A cocktail geek who doesn't like a Martini is like a foodie who doesn't like foie gras or roasted bone marrow. You're not trying hard enough. Sorry Jeffrey.
 

 

Seriously. I understand that Morgenthaler has a sweet tooth (I do too, though not as much as Jeff's), but hating a Martini? Once you get a taste for it (however long it takes), little else compares. (There are so few truly dry cocktails.)

 

-Rafa, who's loved bone marrow his entire adult life, and foie gras long before that...


Edited by Rafa, 21 March 2013 - 05:18 PM.

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”In Demerara some of the rum producers have a unique custom of placing chunks of raw meat in the casks to assist in aging, to absorb certain impurities, and to add a certain distinctive character.” -Peter Valaer, "Foreign and Domestic Rum," 1937


#19 Tri2Cook

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Posted 21 March 2013 - 05:36 PM

 

the Kill or Cure


I'd never even heard of this one... but I searched the recipe and I'll be trying it soon. Are the odds saying that I'll be back here posting that I didn't like it? 'Cause it sounds tasty to me.

Kill or Cure on CocktailDB

 

2/3 sweet vermount, 1/3 Fernet. Sounds good if you like Fernet. Fernet is dry enough to stand up to that much sweet vermouth. 

 

But those are some weird instructions! Why the hell would I stir the vermouth to chill it and then pour it on room temp Fernet? Odd.


Yeah, I was thinking that too. I was wondering why I couldn't just stir it all... and then I saw a recipe that said to do exactly that. So unless someone weighs in with a reason not to, that's probably the way I'll go with it.


It's kinda like wrestling a gorilla... you don't stop when you're tired, you stop when the gorilla is tired.

#20 haresfur

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Posted 21 March 2013 - 06:39 PM

A timely topic because a couple of days ago I was thinking that I really should try a Manhattan again. Nope, still don't like it.  I suppose it could be my lack of skill, but not even close to seeing the appeal.  Maybe I should go to a snobby bar, order something with vodka and when they refuse have them make me a Manhattan, "...and if you don't like it I'll make you something else"


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#21 EvergreenDan

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Posted 22 March 2013 - 03:56 AM

Tri - I noticed that there were multiple sites with the same instructions for Kill or Cure. They are all probably just taken from the same source. In this case, I wouldn't be surprised if the others were copied from CocktailDB. I wouldn't take it as evidence of there being a good reason for the instructions.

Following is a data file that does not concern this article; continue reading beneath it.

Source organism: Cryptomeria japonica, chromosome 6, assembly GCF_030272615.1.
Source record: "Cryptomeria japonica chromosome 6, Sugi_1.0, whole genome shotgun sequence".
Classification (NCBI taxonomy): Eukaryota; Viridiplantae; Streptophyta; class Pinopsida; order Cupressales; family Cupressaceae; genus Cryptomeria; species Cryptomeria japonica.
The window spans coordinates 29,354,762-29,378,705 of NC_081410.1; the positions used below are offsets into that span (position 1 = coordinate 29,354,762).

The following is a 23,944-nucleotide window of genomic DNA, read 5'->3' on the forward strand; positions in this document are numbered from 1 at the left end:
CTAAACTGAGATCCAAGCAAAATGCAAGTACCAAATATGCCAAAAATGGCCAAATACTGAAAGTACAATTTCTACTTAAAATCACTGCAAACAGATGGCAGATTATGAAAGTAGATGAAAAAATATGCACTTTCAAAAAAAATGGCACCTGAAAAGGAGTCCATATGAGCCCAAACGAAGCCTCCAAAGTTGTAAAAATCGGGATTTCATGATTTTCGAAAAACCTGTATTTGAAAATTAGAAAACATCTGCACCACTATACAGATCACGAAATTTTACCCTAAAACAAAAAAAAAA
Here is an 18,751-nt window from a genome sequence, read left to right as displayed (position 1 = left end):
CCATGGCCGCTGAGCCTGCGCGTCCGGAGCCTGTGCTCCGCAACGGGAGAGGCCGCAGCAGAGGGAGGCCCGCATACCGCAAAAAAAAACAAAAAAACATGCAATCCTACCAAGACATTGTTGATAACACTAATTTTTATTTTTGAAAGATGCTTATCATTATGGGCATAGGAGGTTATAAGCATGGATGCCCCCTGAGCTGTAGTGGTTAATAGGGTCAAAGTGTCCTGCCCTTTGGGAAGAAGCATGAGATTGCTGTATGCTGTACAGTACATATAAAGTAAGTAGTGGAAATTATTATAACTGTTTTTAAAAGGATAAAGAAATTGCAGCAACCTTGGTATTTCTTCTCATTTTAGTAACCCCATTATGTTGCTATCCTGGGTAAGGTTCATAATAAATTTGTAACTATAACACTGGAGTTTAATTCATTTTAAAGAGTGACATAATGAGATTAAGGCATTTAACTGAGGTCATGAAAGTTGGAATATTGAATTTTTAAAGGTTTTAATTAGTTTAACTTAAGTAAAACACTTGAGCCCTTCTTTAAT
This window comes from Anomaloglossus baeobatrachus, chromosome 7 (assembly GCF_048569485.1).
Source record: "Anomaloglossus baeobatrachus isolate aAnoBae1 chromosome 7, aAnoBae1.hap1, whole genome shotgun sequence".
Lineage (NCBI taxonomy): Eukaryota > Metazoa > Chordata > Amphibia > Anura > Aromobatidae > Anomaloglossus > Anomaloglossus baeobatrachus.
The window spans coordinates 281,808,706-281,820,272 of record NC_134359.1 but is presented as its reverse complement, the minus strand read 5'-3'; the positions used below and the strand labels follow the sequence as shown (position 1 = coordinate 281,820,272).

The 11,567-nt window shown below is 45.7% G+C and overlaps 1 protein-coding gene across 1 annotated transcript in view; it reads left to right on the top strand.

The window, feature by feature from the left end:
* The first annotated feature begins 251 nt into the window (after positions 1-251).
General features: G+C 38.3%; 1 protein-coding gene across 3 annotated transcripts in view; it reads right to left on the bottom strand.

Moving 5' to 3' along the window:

You know the story about the woman who cut 1/3 off the roast and roasted it in a separate pan, right?


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#22 weinoo

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Posted 22 March 2013 - 05:01 AM

I don't know how to even weigh in on this topic, I guess because I don't drink drinks which I don't like.

 

Of course, to try to convince people that they might like a drink they don't like is a tough sell.

 

But - as Amirault points out, maybe it's in the execution.  Don't like a Bronx cause of the orange juice? Try a South Bronx, and squeeze a blood orange.  Don't like a Manhattan? Is it perfect? Sweet? Dry? Twist? Cherry? Rye? Bourbon? Antica? M & R? Dolin?  

 

Don't like a Saz?  Help! 


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#23 Adam George

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Posted 22 March 2013 - 06:48 AM

I can do a Bronx, but looking at the Monkey Gland recipe, I think that is far too juicy for me.

Also, I refuse that cocktail nerds can't get down with a Rittenhouse and Cocchi Manhatten with a dash of Boker's.

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#24 Czequershuus

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Posted 22 March 2013 - 09:55 AM

I agree with all the Bronx haters. To me it is a cocktail that should work on paper, but I have never had one I particularly enjoyed. It can't just be the orange juice, because I love a good Blood and Sand and have even been known to enjoy a  Monkey Gland, but the combination of ingredients in a Bronx just does nothing for me.



#25 Tri2Cook

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Posted 22 March 2013 - 01:22 PM

Tri - I noticed that there were multiple sites with the same instructions for Kill or Cure. They are all probably just taken from the same source. In this case, I wouldn't be surprised if the others were copied from CocktailDB. I wouldn't take it as evidence of there being a good reason for the instructions.

 

You know the story about the woman who cut 1/3 off the roast and roasted it in a separate pan, right?


Yeah, I saw several sites with those same instructions. But there was one site that just said to stir the vermouth and Fernet with ice and strain. That's the one I was going to go with unless there was a good reason to follow the recipes saying to stir the vermouth and strain it over the Fernet. Since it doesn't appear there's a good reason to not stir them together, that's what I'm planning to do.